# Find the value of $\bigstar$: Puzzle 1 - Evaluation

This puzzle replaces all numbers with other symbols.

Your job, as the title suggests, is to find what number fits in the place of $\bigstar$.

All symbols abide to the following rules:

1. Each symbol represents integers and only integers. This means fractions and irrational numbers like $\sqrt2$ are not allowed. However, negative numbers and zero are allowed.
2. Each symbol represents a unique number. This means that for any two symbols $\alpha$ and $\beta$ which are in the same puzzle, $\alpha\neq\beta$.
3. The following equations are satisfied (this is the heart of the puzzle): $$\text{I. }\alpha\times\alpha=\alpha \\ \space \\ \text{II. }\alpha+\alpha=\beta \\ \space \\ \text{III. }\beta+\alpha=\gamma \\ \space \\ \text{IV. }\gamma\times\beta=\delta \\ \space \\ \text{V. }\delta\times\gamma=\varepsilon \\ \space \\ \text{VI. }\varepsilon-\beta=\bigstar$$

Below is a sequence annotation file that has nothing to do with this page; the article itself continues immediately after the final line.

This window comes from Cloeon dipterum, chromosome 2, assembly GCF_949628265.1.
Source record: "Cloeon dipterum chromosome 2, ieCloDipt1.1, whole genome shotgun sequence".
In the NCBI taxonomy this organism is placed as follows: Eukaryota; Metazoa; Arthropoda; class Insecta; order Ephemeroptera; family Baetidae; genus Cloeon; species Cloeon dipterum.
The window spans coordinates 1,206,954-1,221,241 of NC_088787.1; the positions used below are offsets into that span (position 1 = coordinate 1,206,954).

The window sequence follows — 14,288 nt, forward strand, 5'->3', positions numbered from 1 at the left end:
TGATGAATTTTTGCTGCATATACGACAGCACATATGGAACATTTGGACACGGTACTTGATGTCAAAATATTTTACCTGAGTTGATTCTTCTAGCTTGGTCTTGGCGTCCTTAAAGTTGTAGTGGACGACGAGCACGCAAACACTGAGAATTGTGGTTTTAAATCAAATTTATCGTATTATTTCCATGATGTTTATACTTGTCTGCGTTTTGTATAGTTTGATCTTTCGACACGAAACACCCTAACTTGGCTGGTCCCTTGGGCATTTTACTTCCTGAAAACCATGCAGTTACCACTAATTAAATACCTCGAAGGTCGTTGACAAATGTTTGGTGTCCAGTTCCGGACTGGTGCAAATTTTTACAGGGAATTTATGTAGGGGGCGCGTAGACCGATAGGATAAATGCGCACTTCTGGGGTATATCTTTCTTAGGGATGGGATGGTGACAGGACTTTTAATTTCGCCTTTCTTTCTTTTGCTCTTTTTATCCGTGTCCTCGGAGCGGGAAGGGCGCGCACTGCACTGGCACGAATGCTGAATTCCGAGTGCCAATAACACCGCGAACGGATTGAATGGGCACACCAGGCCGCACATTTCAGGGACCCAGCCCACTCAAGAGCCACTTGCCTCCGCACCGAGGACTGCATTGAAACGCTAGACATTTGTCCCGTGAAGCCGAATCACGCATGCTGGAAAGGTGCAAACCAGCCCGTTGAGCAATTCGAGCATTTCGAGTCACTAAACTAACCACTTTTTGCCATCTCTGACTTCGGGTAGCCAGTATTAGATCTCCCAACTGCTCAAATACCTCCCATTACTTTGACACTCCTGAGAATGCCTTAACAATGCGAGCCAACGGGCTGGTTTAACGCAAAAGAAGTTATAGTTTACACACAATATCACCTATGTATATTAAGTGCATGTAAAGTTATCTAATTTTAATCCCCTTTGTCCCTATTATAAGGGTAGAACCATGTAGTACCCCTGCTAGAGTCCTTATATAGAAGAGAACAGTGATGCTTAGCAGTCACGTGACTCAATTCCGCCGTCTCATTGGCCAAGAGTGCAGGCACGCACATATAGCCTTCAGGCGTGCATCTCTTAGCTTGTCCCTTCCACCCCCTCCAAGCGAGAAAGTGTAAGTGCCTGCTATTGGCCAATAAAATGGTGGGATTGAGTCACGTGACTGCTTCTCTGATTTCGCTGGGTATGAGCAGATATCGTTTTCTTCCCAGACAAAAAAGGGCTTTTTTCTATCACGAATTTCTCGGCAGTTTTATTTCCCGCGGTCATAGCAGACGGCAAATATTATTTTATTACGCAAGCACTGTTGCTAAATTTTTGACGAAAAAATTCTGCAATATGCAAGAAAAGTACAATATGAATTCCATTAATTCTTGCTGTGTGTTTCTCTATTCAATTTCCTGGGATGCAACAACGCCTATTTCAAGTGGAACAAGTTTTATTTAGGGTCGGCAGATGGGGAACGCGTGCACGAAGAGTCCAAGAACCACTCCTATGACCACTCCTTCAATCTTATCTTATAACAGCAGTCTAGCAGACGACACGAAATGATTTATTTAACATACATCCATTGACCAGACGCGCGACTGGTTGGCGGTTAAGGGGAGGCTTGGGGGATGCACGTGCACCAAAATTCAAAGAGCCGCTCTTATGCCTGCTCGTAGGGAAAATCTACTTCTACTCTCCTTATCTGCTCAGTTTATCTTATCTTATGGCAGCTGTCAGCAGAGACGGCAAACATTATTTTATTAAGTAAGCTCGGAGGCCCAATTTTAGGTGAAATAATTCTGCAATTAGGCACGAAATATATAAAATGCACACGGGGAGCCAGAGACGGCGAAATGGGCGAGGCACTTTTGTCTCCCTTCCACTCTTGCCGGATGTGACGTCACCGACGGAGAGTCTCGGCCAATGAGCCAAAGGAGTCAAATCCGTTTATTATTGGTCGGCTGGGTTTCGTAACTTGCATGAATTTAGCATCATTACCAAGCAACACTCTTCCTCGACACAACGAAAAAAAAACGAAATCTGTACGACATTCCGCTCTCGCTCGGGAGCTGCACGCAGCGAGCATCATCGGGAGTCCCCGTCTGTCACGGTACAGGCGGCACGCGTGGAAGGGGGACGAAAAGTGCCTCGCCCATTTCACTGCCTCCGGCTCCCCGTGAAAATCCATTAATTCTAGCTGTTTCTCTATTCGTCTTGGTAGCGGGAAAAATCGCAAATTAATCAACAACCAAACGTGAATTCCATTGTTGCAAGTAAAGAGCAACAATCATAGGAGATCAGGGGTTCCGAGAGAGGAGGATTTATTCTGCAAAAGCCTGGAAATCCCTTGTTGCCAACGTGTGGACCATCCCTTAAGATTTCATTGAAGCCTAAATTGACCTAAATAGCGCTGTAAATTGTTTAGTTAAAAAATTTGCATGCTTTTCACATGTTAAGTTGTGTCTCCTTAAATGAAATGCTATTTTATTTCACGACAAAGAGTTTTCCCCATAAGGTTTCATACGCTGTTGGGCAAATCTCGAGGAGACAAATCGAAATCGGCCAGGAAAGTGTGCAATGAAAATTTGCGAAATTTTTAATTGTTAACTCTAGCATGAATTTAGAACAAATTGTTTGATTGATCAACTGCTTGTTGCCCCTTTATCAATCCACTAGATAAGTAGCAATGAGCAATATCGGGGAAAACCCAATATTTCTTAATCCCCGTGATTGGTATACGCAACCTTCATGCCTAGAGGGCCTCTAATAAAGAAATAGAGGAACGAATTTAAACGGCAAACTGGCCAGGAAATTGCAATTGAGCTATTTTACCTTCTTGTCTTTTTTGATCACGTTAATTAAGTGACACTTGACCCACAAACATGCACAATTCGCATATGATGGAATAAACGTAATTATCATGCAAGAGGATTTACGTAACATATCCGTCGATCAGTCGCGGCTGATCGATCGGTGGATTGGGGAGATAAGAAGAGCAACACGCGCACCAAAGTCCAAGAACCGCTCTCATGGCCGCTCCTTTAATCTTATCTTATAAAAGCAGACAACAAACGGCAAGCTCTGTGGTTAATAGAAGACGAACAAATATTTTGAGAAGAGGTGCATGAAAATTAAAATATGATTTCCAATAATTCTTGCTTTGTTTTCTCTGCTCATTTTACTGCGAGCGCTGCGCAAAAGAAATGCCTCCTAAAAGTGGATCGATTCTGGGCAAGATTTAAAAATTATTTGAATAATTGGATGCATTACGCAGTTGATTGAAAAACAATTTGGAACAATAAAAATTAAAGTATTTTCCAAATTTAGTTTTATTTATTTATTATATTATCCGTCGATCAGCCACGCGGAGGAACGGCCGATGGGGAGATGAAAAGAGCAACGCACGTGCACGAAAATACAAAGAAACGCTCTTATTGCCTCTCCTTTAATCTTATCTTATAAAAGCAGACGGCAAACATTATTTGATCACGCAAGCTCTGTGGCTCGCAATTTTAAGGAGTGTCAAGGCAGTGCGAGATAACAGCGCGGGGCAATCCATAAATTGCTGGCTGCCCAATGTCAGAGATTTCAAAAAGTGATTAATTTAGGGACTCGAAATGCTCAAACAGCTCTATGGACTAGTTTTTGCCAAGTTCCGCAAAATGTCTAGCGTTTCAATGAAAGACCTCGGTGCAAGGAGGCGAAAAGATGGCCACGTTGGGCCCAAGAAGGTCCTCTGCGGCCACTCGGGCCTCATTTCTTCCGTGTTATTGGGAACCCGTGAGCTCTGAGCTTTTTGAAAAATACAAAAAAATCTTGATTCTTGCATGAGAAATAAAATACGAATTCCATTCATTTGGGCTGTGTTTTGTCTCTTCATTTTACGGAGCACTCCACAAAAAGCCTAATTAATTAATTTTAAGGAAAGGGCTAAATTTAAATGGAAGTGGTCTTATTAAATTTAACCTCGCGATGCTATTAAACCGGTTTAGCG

### What is a Solution?

A solution is an integer value for $\bigstar$, such that, for the group of symbols in the puzzle $S_1$ there exists a one-to-one function $f:S_1\to\Bbb Z$ which, after replacing all provided symbols using this function, satisfies all given equations.

### What is a Correct Answer?

An answer is considered correct if you can prove that a certain value for $\bigstar$ is a solution. This can be done easily by getting a function from every symbol in the puzzle to the correct integers (that is, find an example for $f:S_1\to\Bbb Z$).

An answer will be accepted if it is the first correct answer to also prove that the solution is the only solution. In other words, there is no other possible value for $\bigstar$.

Good luck!

Next Puzzle

• NOTE: once an answer is accepted, the next one in the series will be posted shortly after – NODO55 Jan 17 '18 at 17:15
• side note: to get $\bigstar$ use \bigstar in MathJax. This could come in handy when writing an answer to this – NODO55 Jan 17 '18 at 17:24
• × is just multiplication? – phflack Jan 17 '18 at 17:26
• yes. I do not know the MathJax symbol for dot multiplication, so that was what I used. – NODO55 Jan 17 '18 at 17:27